Director of women in the Democratic Progressive Party (DPP) Patricia Kaliati says giving handouts to the electorate is a winning strategy for most politicians.
Kaliati made the remarks in Mulanje on Wednesday on the sidelines of an elections training workshop organised by the Institute for War and Peace Reporting in partnership with the National Democratic Institute (NDI).
Experts and civil society organisations (CSOs) have been calling for an end to the culture of handouts, saying it erodes the value of democracy.
But Kaliati said politicians cannot do without handouts as doing so could kill one’s political career.
“Giving handouts is part of our political career. You can do your research on how many politicians have survived without giving handouts.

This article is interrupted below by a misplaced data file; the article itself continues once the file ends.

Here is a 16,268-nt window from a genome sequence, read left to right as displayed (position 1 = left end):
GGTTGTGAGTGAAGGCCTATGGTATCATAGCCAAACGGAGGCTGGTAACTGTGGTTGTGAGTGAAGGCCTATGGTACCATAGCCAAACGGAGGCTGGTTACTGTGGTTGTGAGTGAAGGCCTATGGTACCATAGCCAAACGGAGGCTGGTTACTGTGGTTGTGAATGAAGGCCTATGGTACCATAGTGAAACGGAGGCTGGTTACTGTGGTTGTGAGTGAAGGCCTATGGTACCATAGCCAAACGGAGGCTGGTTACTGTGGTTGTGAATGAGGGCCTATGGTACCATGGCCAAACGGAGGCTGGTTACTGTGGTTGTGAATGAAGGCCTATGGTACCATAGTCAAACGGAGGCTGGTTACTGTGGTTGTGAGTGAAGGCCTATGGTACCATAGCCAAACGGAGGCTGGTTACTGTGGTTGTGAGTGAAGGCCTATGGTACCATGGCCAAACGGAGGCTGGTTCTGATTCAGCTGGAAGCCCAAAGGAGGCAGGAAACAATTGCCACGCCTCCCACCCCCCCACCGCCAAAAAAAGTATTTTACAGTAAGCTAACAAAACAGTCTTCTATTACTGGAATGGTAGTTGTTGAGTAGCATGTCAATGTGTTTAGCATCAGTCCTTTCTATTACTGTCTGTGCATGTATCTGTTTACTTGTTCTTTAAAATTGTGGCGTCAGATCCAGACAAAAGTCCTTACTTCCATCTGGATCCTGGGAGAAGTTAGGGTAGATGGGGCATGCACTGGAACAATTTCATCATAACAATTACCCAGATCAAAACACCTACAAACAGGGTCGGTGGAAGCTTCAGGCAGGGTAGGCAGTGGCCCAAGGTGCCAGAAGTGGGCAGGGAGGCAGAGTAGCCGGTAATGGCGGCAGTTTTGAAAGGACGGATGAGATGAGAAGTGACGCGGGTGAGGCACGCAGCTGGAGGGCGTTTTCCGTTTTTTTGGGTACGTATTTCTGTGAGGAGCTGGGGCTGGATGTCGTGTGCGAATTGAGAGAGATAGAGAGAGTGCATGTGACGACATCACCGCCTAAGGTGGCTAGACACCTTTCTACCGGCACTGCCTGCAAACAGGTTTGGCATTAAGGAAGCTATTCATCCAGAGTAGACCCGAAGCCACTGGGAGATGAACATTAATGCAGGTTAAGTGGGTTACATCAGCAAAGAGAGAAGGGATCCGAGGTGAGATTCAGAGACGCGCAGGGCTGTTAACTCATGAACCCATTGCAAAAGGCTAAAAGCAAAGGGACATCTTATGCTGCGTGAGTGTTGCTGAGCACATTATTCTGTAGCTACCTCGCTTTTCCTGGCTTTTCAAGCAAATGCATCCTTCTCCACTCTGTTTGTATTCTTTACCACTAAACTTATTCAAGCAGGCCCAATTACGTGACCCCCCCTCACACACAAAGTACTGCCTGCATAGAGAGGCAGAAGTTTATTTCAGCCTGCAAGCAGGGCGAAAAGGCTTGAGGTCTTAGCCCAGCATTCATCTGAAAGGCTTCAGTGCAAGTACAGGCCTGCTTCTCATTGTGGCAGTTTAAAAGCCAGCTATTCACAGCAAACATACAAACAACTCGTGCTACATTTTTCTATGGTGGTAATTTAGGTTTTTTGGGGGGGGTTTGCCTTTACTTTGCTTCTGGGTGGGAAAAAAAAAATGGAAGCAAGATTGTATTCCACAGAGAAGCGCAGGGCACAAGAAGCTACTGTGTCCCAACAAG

“In fact, everybody receives handouts only that what matters is the way those handouts are given.
“Without handouts, your people in the constituency can take you as a useless parliamentarian. Whenever I am at home, I spend almost K100 000 (US$239) in handouts every day,” said Kaliati.
She said some of the people who receive handouts are poor and deserve help.
But Kaliati said there is need to think carefully about how to handle the issue, saying most MPs shun their constituencies after winning elections because of pressure from constituents.
“We should have a broad discussion on the matter and civil society organisations should take a leading role to sensitise communities on the roles of members of Parliament,” she said.
NDI deputy director for civic and voter education Henry Chilobwe said in the long term, handouts are an instrument for disempowerment of the masses.
“A common justification for handouts is that they help to shore up incumbent politicians to retain their elected positions, but in the interest of the development of the country, the tendency is bad,” said Chilobwe.